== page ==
French in Mali – Morale Boost for the Malian Army

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As the French operation in Mali continues, it's a case of "so far, so good" for the Franco-Malian Force.

The news spread fast on Friday last in Sévaré and Mopti, bringing a huge sense of relief: the Malian Army, with much assistance from the French, had retaken the town of Konna. Only a week beforehand, the town had fallen into the hands of islamist militia, spreading fears of a general offensive by the rebels on the whole of Mali and precipitating the intervention of the French.

“It’s a relief,” says barman Amoudou who, fearing the worst had taken to hiding all his bottles of alcohol a short time beforehand.

Colonel Didier Dacko also has a look of relief on his countenance, albeit tempered slightly with a crease of concern: “We have completely retaken Konna. There are just a few clean-up operations to be carried out,” explains the officer in charge of front line operations. According to the Colonel, operations were launched two days ago. Under the continual bombardment of French forces, the jihadists had decided to take refuge in the Savannah.

“The clashes were strong. They had hidden in the wilds about fifteen kilometres from the town.”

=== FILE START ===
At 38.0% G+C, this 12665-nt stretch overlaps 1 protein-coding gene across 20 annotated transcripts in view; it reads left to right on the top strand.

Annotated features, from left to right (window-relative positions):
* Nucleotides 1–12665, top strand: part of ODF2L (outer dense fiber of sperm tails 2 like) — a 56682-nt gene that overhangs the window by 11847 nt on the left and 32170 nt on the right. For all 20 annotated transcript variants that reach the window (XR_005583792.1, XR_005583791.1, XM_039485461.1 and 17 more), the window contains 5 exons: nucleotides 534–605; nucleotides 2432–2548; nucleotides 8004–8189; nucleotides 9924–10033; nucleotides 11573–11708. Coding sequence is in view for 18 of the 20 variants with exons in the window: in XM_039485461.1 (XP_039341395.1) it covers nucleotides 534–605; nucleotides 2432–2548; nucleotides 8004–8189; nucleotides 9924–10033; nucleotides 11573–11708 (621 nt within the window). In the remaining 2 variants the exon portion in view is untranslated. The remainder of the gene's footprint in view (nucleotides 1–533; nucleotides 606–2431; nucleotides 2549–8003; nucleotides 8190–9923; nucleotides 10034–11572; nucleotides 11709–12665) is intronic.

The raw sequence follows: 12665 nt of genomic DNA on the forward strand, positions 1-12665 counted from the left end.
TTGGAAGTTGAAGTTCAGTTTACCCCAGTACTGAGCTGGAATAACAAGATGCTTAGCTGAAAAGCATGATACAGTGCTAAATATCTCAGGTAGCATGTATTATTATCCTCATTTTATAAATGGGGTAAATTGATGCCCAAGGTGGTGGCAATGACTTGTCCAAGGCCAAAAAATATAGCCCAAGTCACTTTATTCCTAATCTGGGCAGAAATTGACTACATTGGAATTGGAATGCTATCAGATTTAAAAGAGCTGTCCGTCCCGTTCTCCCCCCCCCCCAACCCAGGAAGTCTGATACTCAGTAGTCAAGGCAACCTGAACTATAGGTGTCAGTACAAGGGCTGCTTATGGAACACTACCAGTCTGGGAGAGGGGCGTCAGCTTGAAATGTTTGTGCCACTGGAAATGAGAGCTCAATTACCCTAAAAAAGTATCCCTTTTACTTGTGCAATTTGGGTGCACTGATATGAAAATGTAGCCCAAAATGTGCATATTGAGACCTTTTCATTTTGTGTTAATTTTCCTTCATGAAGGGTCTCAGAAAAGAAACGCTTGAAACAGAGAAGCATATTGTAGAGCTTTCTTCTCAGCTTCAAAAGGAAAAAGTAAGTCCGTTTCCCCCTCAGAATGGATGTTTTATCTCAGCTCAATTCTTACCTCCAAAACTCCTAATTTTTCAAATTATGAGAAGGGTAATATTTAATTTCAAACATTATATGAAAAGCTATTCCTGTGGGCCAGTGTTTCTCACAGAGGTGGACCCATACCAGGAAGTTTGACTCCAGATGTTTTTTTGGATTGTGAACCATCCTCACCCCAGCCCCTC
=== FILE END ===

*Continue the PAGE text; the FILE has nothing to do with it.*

The shooting, particularly shots from light arms, is said to have lasted several hours, causing four injuries and one death in the ranks of the Malian army. The number of casualties on the other side remains unknown.

We destroyed at least six pick-up trucks and we certainly killed some men.” On Thursday at nightfall, the Malian soldiers were once more able to take a foothold in Konna. “We still have to be careful. It is possible that Islamists have melted into the civilian population and are awaiting their chance to emerge once more.”

"With the French, nothing was possible."

Although many younger soldiers were seen to be celebrating their victory that came after a long series of defeats for the Malian army, the colonel is a bit too long in the tooth to get over-excited of what he classes as no more than a “symbol – the start of the reconquest of the North.” He knows that the militia they met were not the toughest of soldiers and that the flight of the subversives to the North towards Douenza had been signalled for several days beforehand. “Contrary to what has been often reported, the islamists didn’t offer a huge amount of resistance,” he points out, before adding that the French assistance was necessary and was, in his own words and without going into detail, “substantial”.

The French military campaign continues in Mali with over 2,000 French troops now on the ground in the former French colony.

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